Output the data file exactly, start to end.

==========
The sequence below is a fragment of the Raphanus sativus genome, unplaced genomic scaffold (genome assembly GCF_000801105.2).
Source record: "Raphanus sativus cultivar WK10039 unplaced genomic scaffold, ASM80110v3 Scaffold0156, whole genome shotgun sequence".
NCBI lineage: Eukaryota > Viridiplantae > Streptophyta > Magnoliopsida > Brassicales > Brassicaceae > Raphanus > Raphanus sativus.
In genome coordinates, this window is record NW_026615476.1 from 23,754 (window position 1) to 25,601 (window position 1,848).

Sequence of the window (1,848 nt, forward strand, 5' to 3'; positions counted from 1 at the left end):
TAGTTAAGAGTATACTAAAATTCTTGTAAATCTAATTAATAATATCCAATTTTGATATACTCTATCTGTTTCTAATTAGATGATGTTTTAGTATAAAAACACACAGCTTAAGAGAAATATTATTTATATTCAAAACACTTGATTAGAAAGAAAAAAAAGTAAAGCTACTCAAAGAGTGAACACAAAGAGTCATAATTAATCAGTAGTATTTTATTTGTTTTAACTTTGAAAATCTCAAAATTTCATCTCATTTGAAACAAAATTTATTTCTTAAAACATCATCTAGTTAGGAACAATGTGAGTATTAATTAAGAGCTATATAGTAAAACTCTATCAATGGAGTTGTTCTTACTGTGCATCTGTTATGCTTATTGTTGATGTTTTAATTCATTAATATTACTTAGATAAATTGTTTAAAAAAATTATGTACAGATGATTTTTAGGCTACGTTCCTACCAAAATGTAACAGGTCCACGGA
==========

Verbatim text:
The sequence below is a fragment of the Raphanus sativus genome, unplaced genomic scaffold (genome assembly GCF_000801105.2).
Source record: "Raphanus sativus cultivar WK10039 unplaced genomic scaffold, ASM80110v3 Scaffold0156, whole genome shotgun sequence".
NCBI lineage: Eukaryota > Viridiplantae > Streptophyta > Magnoliopsida > Brassicales > Brassicaceae > Raphanus > Raphanus sativus.
In genome coordinates, this window is record NW_026615476.1 from 23,754 (window position 1) to 25,601 (window position 1,848).

Sequence of the window (1,848 nt, forward strand, 5' to 3'; positions counted from 1 at the left end):
TAGTTAAGAGTATACTAAAATTCTTGTAAATCTAATTAATAATATCCAATTTTGATATACTCTATCTGTTTCTAATTAGATGATGTTTTAGTATAAAAACACACAGCTTAAGAGAAATATTATTTATATTCAAAACACTTGATTAGAAAGAAAAAAAAGTAAAGCTACTCAAAGAGTGAACACAAAGAGTCATAATTAATCAGTAGTATTTTATTTGTTTTAACTTTGAAAATCTCAAAATTTCATCTCATTTGAAACAAAATTTATTTCTTAAAACATCATCTAGTTAGGAACAATGTGAGTATTAATTAAGAGCTATATAGTAAAACTCTATCAATGGAGTTGTTCTTACTGTGCATCTGTTATGCTTATTGTTGATGTTTTAATTCATTAATATTACTTAGATAAATTGTTTAAAAAAATTATGTACAGATGATTTTTAGGCTACGTTCCTACCAAAATGTAACAGGTCCACGGA